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Going Home

How do you spend your last day in space?

airspacemag.com

When a frontier feels like home, it is no longer a frontier; it has become “civilization.” Those determined to wander must now pack their bags and move further into the cosmos.

Space Station is very much on the frontier. It is only my temporary home, and now it is time for me to venture back to my real home. For my generation, Earth is, and will remain, home. The technology for space travel is still in the process of development, and is not sufficiently mature to open this frontier to humanity. We are not prepared to call space our home—yet.

On Earth, the frontiers opened slowly. The technology of sailing was known and advanced for over a thousand years before the Earth was circumnavigated. Such bold acts require the technology, the will, and the audacity to explore. Sometimes you have one, but not the others.

I only hope that my small efforts here, perhaps adding one grain of sand to the beach of knowledge, will help enable a generation of people in the future to call space “home.”

Last Day in Space

Tomorrow we light our rocket,
  we burn our engines and likewise,
   burn a hole in the sky,
   And thus fall to Earth.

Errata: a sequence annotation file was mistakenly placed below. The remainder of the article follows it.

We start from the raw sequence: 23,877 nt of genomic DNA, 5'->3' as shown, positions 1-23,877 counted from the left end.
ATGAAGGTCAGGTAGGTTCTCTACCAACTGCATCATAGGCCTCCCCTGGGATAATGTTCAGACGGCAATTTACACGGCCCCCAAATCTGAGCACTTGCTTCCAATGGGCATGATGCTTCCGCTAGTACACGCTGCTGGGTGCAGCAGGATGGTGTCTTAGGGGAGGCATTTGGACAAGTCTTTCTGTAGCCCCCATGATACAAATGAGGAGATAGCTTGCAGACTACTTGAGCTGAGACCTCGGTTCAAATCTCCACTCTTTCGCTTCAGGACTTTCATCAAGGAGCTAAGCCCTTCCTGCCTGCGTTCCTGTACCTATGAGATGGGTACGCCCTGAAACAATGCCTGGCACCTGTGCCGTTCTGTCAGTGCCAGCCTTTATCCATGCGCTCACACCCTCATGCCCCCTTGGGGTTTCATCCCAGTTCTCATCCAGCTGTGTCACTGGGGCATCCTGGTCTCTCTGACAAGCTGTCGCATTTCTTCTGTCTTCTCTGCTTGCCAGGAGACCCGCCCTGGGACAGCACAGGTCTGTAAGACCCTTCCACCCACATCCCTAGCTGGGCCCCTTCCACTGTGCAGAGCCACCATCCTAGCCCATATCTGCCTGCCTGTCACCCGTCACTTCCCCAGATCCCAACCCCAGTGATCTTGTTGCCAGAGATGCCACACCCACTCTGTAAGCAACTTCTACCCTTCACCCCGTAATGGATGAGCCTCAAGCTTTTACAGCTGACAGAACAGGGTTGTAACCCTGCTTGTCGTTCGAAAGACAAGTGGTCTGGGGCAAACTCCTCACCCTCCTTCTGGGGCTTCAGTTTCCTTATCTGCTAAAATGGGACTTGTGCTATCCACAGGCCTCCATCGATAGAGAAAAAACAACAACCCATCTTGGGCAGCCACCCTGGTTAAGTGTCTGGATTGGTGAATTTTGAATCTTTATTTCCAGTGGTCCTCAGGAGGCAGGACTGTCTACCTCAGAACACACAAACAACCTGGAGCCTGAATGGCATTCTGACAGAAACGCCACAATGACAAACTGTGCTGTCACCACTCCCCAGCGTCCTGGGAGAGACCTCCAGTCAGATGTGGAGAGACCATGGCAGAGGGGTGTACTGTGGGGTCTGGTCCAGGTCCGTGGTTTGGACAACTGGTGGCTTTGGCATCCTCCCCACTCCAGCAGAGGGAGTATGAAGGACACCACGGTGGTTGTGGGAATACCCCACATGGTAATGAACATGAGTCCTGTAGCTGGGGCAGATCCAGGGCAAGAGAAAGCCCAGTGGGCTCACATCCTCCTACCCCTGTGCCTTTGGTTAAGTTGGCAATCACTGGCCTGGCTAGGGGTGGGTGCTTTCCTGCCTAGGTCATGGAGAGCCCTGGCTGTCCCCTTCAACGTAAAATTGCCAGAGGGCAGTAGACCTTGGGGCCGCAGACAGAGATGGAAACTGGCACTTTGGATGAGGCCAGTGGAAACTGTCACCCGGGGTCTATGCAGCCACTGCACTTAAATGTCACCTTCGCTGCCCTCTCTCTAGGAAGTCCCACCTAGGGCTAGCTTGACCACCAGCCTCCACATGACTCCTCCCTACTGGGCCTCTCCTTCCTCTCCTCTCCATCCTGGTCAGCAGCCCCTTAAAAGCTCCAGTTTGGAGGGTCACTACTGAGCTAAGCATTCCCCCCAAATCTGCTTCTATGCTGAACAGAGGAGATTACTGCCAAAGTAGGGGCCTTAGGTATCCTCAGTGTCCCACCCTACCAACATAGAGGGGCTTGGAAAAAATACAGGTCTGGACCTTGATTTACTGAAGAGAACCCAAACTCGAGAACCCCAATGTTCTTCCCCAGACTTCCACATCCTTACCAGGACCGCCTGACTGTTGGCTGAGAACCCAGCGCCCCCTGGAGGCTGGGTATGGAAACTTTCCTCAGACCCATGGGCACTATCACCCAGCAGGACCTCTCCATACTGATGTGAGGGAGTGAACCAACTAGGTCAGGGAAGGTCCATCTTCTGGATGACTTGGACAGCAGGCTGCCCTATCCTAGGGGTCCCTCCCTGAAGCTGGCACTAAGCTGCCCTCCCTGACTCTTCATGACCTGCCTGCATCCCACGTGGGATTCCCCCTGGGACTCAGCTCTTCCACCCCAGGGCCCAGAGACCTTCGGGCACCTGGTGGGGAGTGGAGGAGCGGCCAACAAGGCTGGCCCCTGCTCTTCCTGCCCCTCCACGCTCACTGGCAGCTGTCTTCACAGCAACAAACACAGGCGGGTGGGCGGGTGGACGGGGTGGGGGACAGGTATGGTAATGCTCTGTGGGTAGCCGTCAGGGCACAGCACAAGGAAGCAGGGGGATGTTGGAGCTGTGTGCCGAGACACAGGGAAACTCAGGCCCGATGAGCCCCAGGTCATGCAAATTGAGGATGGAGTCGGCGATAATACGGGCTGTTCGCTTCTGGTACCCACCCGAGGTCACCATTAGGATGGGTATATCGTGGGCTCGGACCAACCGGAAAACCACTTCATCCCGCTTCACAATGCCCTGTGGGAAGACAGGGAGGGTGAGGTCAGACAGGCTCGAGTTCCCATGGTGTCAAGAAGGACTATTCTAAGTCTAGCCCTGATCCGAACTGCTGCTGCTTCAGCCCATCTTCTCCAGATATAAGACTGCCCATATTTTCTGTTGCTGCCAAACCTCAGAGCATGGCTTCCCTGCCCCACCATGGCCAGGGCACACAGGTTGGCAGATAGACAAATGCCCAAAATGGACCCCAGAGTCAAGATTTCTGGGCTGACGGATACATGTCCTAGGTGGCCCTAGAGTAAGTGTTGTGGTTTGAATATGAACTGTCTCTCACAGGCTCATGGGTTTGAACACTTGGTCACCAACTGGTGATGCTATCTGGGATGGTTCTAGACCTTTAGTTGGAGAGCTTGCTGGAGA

How does one spend your last day in space?
  Looking at Earth,
   a blue jewel surrounded by inky blackness,
    Pure Occipital Ecstasy.
Unconstrained by your girth,
  you fly with vestigial wings.
The atmosphere on edge,
  iridescent blue with no earthly parallel,
   Electrifying Diaphanous Beauty.
Guarded by Sirens of Space,
  singing saccharine songs,
   beckoning you to crash on the atmos-reef
  which tears you limb from limb
   and scorching what remains
    into cosmic croutons that sprinkle onto
     the garden salad of Earth.
One last feast out the window,
  A looking glass of Wonderland.
Offering both a portal to see your world,
  and a translucent reflection to see yourself.
Contemplation;
  what is your place in this world below,
   how do you change it,
    how does it change you.
We are wedded to this planet,
  until mass extinction we do part.
   Perhaps one planet is not enough.
You study your charts,
  we prepare our spaceship,
   and our minds.
We make ready our descent,
  into these seemingly gentle arms.
The eager anticipation of hugging your wife,
  your boys with grins followed by pouting faces,
   both excited to see you but not understanding why you left.
Oh how does one spend your last day in Space.
  What would you do?

Don Pettit
Node 2, Deck 5
ISS, LEO 51.603

Editor’s Note: Don and his crewmates André Kuipers and Oleg Kononenko are scheduled to undock their Soyuz spacecraft from the space station at 12:48 a.m. EDT Sunday, and land in Kazakhstan at 3:14 a.m.

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